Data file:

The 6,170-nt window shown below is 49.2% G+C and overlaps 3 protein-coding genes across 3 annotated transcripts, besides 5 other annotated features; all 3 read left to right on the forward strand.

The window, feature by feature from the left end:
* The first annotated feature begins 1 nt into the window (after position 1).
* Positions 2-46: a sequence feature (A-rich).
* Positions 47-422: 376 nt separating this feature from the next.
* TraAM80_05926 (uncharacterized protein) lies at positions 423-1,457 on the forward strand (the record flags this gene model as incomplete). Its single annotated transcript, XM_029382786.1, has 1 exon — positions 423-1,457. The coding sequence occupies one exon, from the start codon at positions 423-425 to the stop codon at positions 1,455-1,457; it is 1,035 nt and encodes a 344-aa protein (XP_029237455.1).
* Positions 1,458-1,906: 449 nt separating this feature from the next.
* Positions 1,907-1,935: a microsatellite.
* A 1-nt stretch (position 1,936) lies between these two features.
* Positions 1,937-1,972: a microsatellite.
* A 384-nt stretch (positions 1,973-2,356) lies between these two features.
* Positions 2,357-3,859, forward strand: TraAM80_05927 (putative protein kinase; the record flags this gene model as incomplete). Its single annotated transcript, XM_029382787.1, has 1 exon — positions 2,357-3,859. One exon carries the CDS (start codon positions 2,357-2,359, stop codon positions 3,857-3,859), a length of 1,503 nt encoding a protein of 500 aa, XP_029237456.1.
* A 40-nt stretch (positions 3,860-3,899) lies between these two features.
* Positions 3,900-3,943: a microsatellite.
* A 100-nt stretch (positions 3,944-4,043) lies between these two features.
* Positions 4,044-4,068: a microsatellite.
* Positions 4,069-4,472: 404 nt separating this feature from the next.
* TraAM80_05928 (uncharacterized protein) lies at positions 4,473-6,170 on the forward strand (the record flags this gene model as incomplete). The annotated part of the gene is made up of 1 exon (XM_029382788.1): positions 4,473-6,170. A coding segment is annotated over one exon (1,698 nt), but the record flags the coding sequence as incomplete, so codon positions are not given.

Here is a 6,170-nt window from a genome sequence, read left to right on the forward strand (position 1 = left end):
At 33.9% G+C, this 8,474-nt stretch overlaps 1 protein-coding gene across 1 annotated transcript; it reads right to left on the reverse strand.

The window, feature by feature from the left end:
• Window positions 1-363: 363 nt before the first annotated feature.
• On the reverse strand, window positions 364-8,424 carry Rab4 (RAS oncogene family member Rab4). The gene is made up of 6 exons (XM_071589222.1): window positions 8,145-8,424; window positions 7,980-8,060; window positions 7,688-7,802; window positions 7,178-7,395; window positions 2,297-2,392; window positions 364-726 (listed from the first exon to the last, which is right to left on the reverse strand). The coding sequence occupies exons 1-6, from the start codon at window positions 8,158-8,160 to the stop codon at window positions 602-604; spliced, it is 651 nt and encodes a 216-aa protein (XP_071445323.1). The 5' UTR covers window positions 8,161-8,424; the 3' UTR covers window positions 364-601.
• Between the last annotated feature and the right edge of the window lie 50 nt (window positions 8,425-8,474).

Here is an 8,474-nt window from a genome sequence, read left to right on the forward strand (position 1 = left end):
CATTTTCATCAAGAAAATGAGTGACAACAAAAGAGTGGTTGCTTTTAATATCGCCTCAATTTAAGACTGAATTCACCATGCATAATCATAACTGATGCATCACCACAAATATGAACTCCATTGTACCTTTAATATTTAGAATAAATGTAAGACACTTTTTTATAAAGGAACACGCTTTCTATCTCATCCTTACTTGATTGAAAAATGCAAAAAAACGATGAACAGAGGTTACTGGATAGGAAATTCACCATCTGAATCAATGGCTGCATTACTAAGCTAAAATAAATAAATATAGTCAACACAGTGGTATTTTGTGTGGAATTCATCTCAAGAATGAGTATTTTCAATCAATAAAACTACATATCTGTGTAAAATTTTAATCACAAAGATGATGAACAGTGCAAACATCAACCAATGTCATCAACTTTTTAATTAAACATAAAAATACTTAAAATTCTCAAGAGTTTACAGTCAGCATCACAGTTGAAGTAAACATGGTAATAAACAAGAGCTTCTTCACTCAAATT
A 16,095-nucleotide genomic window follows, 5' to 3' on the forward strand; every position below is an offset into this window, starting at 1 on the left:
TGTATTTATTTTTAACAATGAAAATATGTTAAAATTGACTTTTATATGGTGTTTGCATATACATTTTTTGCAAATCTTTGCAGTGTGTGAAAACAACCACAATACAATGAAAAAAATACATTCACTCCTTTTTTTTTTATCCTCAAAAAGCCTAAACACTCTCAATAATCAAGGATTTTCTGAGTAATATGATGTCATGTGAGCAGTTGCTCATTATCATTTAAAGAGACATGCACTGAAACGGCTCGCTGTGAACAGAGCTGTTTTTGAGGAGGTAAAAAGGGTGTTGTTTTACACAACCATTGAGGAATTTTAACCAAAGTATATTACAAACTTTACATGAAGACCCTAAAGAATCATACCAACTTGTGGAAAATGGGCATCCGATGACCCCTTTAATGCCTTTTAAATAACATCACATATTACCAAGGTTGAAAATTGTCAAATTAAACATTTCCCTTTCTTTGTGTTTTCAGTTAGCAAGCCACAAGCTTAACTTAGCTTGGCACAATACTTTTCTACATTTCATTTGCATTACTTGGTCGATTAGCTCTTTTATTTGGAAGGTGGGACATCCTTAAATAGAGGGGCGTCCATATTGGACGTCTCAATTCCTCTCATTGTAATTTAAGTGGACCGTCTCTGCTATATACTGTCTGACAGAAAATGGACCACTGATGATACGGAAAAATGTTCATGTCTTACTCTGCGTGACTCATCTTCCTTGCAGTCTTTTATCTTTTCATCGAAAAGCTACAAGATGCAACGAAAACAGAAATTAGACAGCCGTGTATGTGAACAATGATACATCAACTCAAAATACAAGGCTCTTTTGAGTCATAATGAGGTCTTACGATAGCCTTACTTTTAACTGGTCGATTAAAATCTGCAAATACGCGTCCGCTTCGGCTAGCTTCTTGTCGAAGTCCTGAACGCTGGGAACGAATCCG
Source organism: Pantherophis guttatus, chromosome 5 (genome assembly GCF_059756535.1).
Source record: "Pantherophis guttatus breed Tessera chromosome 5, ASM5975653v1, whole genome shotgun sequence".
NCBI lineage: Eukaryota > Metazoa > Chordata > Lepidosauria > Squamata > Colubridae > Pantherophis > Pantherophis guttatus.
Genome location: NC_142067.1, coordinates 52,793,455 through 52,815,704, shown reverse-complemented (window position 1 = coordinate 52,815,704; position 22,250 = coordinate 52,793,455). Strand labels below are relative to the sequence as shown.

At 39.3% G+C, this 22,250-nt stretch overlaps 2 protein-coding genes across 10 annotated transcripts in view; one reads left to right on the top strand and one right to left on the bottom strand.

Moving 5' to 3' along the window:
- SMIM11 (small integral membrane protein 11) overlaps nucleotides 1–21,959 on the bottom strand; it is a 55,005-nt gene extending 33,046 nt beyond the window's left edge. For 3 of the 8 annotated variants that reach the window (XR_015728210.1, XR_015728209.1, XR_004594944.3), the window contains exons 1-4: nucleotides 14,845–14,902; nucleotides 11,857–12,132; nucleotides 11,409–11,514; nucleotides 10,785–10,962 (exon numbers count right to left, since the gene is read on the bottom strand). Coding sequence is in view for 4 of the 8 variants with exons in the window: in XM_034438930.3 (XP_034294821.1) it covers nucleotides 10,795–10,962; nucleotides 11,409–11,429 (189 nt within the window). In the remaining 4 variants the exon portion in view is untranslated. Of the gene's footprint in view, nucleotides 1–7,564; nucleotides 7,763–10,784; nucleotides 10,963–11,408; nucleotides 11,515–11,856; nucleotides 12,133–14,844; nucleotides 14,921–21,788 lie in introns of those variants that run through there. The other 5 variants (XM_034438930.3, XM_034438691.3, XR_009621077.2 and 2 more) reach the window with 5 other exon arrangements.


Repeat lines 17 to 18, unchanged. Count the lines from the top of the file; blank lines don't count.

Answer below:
* Positions 4,069-4,472: 404 nt separating this feature from the next.
* TraAM80_05928 (uncharacterized protein) lies at positions 4,473-6,170 on the forward strand (the record flags this gene model as incomplete). The annotated part of the gene is made up of 1 exon (XM_029382788.1): positions 4,473-6,170. A coding segment is annotated over one exon (1,698 nt), but the record flags the coding sequence as incomplete, so codon positions are not given.